What Happens to Whistleblowers, and Why

Jean Lennane

Abstract


Whistleblowers — people who speak out in the public interest — are valuable to society, often being instrumental in opposing corruption and dangers to the public. Whistleblowers are often subject to reprisals that can have serious health, financial, career and relationship consequences. Powerful organisations have a predictable set of responses to whistleblowers, sending a message to other employees that dissent is unwelcome and avoiding dealing with the problems identified by the whistleblowers. Laws and agencies set up to protect whistleblowers are often flawed or corrupted. At a psychological level, responses to whistleblowers involve obedience to authority, groupthink and other processes. Whistleblowers need to be prepared for reprisals by collecting lots of information, not relying on official procedures and being prepared for a lengthy struggle. More education, research and action are needed to oppose corruption and support whistleblowers.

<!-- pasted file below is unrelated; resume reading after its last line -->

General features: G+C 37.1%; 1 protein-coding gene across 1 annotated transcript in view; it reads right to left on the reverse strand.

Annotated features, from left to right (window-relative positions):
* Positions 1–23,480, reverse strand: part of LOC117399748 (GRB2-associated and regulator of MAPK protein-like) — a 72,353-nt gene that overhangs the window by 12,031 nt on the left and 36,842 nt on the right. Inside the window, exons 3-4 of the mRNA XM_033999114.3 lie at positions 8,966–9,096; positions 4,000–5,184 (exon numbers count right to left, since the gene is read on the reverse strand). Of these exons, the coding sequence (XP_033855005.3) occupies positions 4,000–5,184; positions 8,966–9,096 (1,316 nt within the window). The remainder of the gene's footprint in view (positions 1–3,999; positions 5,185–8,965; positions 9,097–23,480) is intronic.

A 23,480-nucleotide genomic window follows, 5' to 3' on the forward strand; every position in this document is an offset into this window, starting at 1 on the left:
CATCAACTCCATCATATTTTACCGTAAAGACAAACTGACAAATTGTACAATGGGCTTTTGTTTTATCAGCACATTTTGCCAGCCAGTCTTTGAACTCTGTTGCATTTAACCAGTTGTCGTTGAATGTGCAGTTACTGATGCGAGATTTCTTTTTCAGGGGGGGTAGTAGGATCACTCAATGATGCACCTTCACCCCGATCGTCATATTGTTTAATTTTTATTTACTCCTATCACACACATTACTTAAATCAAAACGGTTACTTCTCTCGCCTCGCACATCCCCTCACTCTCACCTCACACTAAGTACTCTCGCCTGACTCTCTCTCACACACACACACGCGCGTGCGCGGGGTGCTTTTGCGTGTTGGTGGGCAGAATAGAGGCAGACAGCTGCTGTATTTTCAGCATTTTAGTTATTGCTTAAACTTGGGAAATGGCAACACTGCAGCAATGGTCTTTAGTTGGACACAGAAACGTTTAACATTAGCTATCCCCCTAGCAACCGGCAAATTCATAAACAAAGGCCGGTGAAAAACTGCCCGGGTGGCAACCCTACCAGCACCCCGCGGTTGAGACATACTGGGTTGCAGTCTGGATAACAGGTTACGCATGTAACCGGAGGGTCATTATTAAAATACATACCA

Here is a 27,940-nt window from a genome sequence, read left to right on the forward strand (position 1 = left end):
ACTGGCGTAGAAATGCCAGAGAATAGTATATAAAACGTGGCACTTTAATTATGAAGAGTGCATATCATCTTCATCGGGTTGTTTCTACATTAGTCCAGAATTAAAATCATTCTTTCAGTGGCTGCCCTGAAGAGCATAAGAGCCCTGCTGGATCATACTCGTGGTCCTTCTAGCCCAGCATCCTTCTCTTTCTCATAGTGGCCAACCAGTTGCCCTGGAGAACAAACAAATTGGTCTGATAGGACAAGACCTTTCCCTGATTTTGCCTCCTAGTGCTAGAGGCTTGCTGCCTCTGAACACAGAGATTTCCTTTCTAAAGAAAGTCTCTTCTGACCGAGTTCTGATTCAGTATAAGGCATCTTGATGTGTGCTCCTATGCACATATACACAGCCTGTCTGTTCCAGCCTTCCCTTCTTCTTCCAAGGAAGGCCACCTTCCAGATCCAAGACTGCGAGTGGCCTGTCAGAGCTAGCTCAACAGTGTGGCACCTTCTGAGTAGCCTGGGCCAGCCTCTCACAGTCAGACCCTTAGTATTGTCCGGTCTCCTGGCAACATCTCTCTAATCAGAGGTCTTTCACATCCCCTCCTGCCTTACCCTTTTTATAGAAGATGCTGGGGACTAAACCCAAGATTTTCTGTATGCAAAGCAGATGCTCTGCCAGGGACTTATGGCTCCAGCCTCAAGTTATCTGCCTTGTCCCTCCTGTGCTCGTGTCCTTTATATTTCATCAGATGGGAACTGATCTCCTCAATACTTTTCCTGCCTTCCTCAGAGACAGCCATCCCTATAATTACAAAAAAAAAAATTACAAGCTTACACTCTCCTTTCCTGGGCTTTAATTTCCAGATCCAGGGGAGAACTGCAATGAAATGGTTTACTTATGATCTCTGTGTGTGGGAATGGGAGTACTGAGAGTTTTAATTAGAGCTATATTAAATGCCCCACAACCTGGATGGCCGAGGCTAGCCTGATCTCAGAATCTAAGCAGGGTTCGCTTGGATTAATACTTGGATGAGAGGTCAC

Key words: whistleblowers; corruption; psychology; health

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Editorial Offices:

Department of Family and Social Medicine
Albert Einstein College of Medicine/Montefiore Medical Center
Bronx, New York, 10461

Asociación Latinoamericana de Medicina Social (ALAMES)/Latin American Social Medicine Association:
ALAMES, Southern Cone Region, Cassinoni 1440 – 802, CP 11200 Montevideo, Uruguay.
ALAMES, Mexico Region, San Jerónimo 70 – 1, Col. La Otra Banda, CP 01090, México, D.F.